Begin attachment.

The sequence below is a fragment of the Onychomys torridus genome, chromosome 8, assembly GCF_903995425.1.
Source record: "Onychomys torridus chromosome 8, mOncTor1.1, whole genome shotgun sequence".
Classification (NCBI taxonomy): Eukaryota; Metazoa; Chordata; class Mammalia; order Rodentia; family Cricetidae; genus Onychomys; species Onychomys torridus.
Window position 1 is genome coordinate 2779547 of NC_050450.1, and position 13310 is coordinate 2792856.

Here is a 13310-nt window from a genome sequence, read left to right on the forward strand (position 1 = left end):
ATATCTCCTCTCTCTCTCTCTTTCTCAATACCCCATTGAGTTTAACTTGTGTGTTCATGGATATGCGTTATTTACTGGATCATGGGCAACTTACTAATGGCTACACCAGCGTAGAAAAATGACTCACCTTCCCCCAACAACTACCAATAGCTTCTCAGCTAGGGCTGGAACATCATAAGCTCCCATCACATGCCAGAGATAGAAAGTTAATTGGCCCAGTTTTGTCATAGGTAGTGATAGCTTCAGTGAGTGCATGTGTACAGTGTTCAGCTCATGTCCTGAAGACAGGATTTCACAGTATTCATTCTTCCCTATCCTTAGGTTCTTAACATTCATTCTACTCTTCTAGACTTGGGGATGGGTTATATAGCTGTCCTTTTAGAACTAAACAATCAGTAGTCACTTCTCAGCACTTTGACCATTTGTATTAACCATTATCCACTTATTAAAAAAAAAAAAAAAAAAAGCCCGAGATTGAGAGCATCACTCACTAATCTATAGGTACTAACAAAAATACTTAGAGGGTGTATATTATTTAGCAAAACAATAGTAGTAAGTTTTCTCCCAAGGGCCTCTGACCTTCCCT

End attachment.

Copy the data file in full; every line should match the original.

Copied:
The sequence below is a fragment of the Onychomys torridus genome, chromosome 8, assembly GCF_903995425.1.
Source record: "Onychomys torridus chromosome 8, mOncTor1.1, whole genome shotgun sequence".
Classification (NCBI taxonomy): Eukaryota; Metazoa; Chordata; class Mammalia; order Rodentia; family Cricetidae; genus Onychomys; species Onychomys torridus.
Window position 1 is genome coordinate 2779547 of NC_050450.1, and position 13310 is coordinate 2792856.

Here is a 13310-nt window from a genome sequence, read left to right on the forward strand (position 1 = left end):
ATATCTCCTCTCTCTCTCTCTTTCTCAATACCCCATTGAGTTTAACTTGTGTGTTCATGGATATGCGTTATTTACTGGATCATGGGCAACTTACTAATGGCTACACCAGCGTAGAAAAATGACTCACCTTCCCCCAACAACTACCAATAGCTTCTCAGCTAGGGCTGGAACATCATAAGCTCCCATCACATGCCAGAGATAGAAAGTTAATTGGCCCAGTTTTGTCATAGGTAGTGATAGCTTCAGTGAGTGCATGTGTACAGTGTTCAGCTCATGTCCTGAAGACAGGATTTCACAGTATTCATTCTTCCCTATCCTTAGGTTCTTAACATTCATTCTACTCTTCTAGACTTGGGGATGGGTTATATAGCTGTCCTTTTAGAACTAAACAATCAGTAGTCACTTCTCAGCACTTTGACCATTTGTATTAACCATTATCCACTTATTAAAAAAAAAAAAAAAAAAAGCCCGAGATTGAGAGCATCACTCACTAATCTATAGGTACTAACAAAAATACTTAGAGGGTGTATATTATTTAGCAAAACAATAGTAGTAAGTTTTCTCCCAAGGGCCTCTGACCTTCCCT